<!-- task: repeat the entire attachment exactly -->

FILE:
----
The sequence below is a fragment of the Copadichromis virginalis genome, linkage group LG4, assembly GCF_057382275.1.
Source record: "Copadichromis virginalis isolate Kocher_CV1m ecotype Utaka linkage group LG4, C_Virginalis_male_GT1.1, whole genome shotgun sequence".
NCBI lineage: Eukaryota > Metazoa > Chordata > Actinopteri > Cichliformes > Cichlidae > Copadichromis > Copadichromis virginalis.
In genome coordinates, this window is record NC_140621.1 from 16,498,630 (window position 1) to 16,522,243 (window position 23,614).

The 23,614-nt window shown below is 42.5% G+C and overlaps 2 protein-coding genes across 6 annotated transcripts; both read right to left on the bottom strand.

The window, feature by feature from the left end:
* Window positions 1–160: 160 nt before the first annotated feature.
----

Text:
The sequence below is a fragment of the Copadichromis virginalis genome, linkage group LG4, assembly GCF_057382275.1.
Source record: "Copadichromis virginalis isolate Kocher_CV1m ecotype Utaka linkage group LG4, C_Virginalis_male_GT1.1, whole genome shotgun sequence".
NCBI lineage: Eukaryota > Metazoa > Chordata > Actinopteri > Cichliformes > Cichlidae > Copadichromis > Copadichromis virginalis.
In genome coordinates, this window is record NC_140621.1 from 16,498,630 (window position 1) to 16,522,243 (window position 23,614).

The 23,614-nt window shown below is 42.5% G+C and overlaps 2 protein-coding genes across 6 annotated transcripts; both read right to left on the bottom strand.

The window, feature by feature from the left end:
* Window positions 1–160: 160 nt before the first annotated feature.